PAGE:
"See if your father's bank won't loan me fifteen thousand on these," he said to Frank, one day, producing a bundle of Philadelphia & Wilmington shares. Frank had heard his father speak of them in times past as excellent.
"They ought to be good," the elder Cowperwood said, dubiously, when shown the package of securities. "At any other time they would be. But money is so tight. We find it awfully hard these days to meet our own obligations. I'll talk to Mr. Kugel." Mr. Kugel was the president.
There was a long conversation—a long wait. His father came back to say it was doubtful whether they could make the loan. Eight per cent., then being secured for money, was a small rate of interest, considering its need. For ten per cent. Mr. Kugel might make a call-loan. Frank went back to his employer, whose commercial choler rose at the report.
"For Heaven's sake, is there no money at all in the town?" he demanded, contentiously. "Why, the interest they want is ruinous! I can't stand that. Well, take 'em back and bring me the money. Good God, this'll never do at all, at all!"
Frank went back. "He'll pay ten per cent.," he said, quietly.
Tighe was credited with a deposit of fifteen thousand dollars, with privilege to draw against it at once. He made out a check for the total fifteen thousand at once to the Girard National Bank to cover a shrinkage there. So it went.
During all these days young Cowperwood was following these financial complications with interest. He was not disturbed by the cause of slavery, or the talk of secession, or the general progress or decline of the country, except in so far as it affected his immediate interests. He longed to become a stable financier; but, now that he saw the inside of the brokerage business, he was not so sure that he wanted to stay in it. Gambling in stocks, according to conditions produced by this panic, seemed very hazardous. A number of brokers failed. He saw them rush in to Tighe with anguished faces and ask that certain trades be canceled. Their very homes were in danger, they said. They would be wiped out, their wives and children put out on the street.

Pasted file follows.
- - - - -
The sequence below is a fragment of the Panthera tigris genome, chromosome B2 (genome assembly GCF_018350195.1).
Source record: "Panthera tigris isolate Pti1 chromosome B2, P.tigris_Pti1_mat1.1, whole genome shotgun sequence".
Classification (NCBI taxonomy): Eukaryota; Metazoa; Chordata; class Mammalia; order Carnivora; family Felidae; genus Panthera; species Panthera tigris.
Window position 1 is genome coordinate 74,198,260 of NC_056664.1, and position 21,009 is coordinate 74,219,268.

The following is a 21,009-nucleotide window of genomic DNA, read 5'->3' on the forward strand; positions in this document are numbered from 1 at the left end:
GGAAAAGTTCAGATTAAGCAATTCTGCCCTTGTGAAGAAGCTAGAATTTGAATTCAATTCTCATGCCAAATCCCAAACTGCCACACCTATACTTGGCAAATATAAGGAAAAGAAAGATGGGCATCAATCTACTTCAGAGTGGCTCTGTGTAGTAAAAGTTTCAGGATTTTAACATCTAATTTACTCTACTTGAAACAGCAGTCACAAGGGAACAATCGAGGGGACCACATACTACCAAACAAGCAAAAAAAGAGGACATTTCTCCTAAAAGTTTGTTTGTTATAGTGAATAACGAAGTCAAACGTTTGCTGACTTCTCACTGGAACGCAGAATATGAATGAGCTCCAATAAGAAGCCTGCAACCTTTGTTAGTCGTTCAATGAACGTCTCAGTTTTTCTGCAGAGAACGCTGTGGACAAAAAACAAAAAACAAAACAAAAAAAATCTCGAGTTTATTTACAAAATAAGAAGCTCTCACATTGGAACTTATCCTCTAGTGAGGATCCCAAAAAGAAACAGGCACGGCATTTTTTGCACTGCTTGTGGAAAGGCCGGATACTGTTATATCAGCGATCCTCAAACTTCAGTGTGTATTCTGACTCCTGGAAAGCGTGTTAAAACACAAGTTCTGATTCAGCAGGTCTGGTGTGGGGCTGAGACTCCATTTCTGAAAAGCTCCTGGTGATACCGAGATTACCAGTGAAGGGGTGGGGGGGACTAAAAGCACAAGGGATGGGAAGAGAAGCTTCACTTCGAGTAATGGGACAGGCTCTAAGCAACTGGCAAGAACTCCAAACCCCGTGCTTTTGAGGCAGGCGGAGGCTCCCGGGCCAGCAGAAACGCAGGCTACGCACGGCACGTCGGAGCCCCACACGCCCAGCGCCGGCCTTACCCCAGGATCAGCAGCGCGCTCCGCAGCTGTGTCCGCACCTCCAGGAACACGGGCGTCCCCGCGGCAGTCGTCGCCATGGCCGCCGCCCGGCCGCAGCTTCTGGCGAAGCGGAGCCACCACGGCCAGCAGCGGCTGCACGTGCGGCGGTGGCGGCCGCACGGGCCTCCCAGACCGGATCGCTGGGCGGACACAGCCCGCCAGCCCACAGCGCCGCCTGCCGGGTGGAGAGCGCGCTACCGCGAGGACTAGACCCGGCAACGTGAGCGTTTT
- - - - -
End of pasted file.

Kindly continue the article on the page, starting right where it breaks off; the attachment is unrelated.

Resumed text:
This panic, incidentally, only made Frank more certain as to what he really wanted to do—now that he had this free money, he would go into business for himself. Even Tighe's offer of a minor partnership failed to tempt him.
"I think you have a nice business," he explained, in refusing, "but I want to get in the note-brokerage business for myself. I don't trust this stock game. I'd rather have a little business of my own than all the floor work in this world."
"But you're pretty young, Frank," argued his employer. "You have lots of time to work for yourself." In the end he parted friends with both Tighe and Rivers. "That's a smart young fellow," observed Tighe, ruefully.
"He'll make his mark," rejoined Rivers. "He's the shrewdest boy of his age I ever saw."